Do you ever wonder what the weight of the fly line refers to? Well, all rode or line manufacturers weigh their fly lines and measure their weight in grains. Rod manufacturers create rods to be used under average conditions by average persons. However, it is unlikely that most fly fishers use only one fly line weight on their favorite rod.
If you look closely at the rod handle, blank or fly line backing, you will find a code number that indicates the right line for the rod as suggested by the rod manufacturer. Keep reading for more about how to choose the right fly line weight.
Meaning of the Number
When the number indicated on the rod is six weight line, for instance, it means that you should use a six weight line with the rod. In such a situation, most anglers would use nothing more or less than six weight line, which is alright.
However, to benefit comprehensively and get the full potential from a variety of fishing situations, you can use several line sizes with the rod.
What manufacturers often mean by the number on the rod is for average fishing conditions. They allow you to use the rod in a host of fishing situations since they understand that casting styles and fishing skills vary from one angle to another.
The allowance is within a plus and minus two from the recommended weight. Just make sure the variance in the line weights you choose to use on the rod is as much as 2 line sizes from the size that the manufacturer suggests on the fishing rod.
You will not damage the rod by using a line that is slightly heavier or lighter than the recommended weight. It is a fact that sometimes rods fish better if you use different line sizes with them.
Choosing the Right Fly Line Weight
- Determine Fly Line Weights
Manufacturers in the USA use grains to measure fly lines. Just as a reminder, there are 14 grains in a gram. The fly line weight values run from 1-15.
Knowing the fly line’s weight will help you see the kind of fish you can use to catch. This information will also help you understand which fly line weight you can use in particular fishing circumstances.
You also need to know that artificial flies’ sizes range from 28 to 6/0. Also, you need to understand that fly line weights range from 1 to 14, which is the lightest to the heaviest.
- Match The Weight to Conditions
At times, you have to use various fly line weights on a rod to serve different fishing conditions. Fishing a swift, tumbling mountain brook requires you to use a leader as short as 7.5 feet with a dry fly.
On the other hand, fishing for trout with a similar outfit and a dry fly on a calm beaver pond, spring creek, or quiet lake, you should not use such short leader since it will prevent you from catching barely any fish it.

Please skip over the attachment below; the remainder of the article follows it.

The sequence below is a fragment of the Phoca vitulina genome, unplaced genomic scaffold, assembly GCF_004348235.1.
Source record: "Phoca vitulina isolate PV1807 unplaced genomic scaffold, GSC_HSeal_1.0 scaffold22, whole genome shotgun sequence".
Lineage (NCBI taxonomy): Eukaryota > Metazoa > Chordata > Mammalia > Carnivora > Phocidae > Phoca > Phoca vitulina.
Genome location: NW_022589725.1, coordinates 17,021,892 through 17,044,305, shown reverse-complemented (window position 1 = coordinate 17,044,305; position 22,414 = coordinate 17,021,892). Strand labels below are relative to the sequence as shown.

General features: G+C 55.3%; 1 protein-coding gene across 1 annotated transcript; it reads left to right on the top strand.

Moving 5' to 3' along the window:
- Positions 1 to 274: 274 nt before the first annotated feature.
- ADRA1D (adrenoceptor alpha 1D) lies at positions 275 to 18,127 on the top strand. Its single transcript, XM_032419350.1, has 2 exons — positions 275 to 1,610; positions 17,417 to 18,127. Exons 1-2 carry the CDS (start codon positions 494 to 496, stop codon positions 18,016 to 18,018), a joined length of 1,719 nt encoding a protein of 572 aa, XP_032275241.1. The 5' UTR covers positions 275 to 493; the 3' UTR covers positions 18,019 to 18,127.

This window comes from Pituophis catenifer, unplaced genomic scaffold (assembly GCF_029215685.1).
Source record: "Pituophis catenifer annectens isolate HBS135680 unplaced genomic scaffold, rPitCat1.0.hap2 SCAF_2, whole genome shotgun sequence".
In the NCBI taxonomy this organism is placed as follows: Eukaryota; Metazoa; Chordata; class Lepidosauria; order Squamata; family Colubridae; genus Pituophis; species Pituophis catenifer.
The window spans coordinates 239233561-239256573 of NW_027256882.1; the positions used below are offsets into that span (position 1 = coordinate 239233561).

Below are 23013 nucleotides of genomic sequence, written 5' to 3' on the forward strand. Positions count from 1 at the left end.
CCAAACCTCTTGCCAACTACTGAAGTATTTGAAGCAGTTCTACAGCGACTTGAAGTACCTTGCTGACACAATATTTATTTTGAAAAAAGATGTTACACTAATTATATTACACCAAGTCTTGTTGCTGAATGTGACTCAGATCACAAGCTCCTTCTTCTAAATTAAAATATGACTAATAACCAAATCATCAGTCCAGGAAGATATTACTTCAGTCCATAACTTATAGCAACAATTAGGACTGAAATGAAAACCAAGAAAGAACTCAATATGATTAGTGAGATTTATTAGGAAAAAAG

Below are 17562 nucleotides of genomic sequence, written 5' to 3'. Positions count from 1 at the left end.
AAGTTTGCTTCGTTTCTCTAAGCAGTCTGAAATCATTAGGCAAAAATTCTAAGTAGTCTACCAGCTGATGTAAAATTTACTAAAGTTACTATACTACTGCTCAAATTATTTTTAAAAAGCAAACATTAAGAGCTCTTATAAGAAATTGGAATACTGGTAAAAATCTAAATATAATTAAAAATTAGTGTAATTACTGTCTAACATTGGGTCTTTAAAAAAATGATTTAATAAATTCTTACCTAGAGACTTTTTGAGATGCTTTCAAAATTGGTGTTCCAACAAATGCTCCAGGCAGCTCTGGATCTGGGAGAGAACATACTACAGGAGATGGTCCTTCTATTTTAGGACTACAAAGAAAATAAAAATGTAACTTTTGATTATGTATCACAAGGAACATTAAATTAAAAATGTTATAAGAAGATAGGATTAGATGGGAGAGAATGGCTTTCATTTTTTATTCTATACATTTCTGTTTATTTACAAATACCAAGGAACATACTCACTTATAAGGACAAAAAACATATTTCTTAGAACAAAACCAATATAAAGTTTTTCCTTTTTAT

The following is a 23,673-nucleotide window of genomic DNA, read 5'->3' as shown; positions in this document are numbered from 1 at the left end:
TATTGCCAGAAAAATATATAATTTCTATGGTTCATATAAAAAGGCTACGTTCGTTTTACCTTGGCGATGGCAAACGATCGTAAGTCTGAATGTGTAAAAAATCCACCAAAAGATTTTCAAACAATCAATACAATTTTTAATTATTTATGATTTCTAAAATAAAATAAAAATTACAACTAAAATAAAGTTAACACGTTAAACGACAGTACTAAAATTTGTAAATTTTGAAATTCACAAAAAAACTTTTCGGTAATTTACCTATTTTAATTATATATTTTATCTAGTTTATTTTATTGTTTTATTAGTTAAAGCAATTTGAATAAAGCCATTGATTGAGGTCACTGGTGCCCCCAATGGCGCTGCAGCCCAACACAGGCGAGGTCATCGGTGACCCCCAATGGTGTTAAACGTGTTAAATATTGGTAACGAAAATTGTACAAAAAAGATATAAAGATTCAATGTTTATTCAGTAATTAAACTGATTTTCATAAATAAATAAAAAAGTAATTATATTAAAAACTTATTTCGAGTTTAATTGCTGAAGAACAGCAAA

Knowing that on calmer water, you should use longer leaders is not enough. You should also know why longer leaders are needed in such situations.
In calm water, when the line falls to the surface during casting, it frightens the trout. Therefore, longer leaders are preferred for fishing under such conditions. The longer they are, the further away from the fly is the splashdown of the line.
However, longer leaders also have shortcomings. The most common one is that they are difficult to cast and therefore lead to reduced accuracy during casting.
That brings us down to using a fly line that is one size lighter than what the rod manufacturer recommends as the solution to the contradicting problems of the right fly line length choice. That means you should choose a five weight line to use on a six weight rod.
- Type of Water
The type of water where you fish can guide your fly line weight choice. When fishing in small streams or ponds, you need fly fishing weights that are smaller in number.
Since the fish in these water types are generally small and lightweight, you need a fly fishing line weight from zero to three.
Since freshwater fishing often targets several species of fish, it requires fly line weights from 4 to 8. The weights ranging from 9 to 15 are heavier, and therefore suitable for saltwater fishing where you find species such as tuna, trevally, and tarpon.
- Prevalent Weather
Weather condition is also an essential factor to consider when choosing the right fly line weight. Every angler desires to be met by the perfect weather condition every time they go fly fishing, but that is not always what happens.
In windy weather where high powered winds may disrupt your casting, you need to use fishing lines on the more upper side such as those with weights from 6 upwards.
Overweight fly lines along with heavier and faster rods help cut the wind more effectively besides allowing you to turn bugs over in the wind more efficiently.
- Varying weight and speed
Fly rods are usually designed to cast specific line weights with a good speed of the line. That is why when you choose a line that is lighter than the weight specified on the rod.
It will land softer on the water, which is an advantage. Another benefit of using a lighter line is that it travels at a slower speed, which amounts to a softer impact on the water.
So, if the line is two sizes light, you can cast a dry fly to a greater distance than when in a trout fishing situation.
As you have just seen, there are numerous types of fly lines. The process of choosing the right weight may be a challenge if you are not well informed. But with this guide, you should now have a better understanding of how to choose the right fly line weight.
To be a good angler and to increase your chances of success in fishing, you have to be great at choosing fly lines based on sizes and weights, among other factors. Therefore, when you are buying your fly line along with fly line backing, top quality should be at the top of your priorities.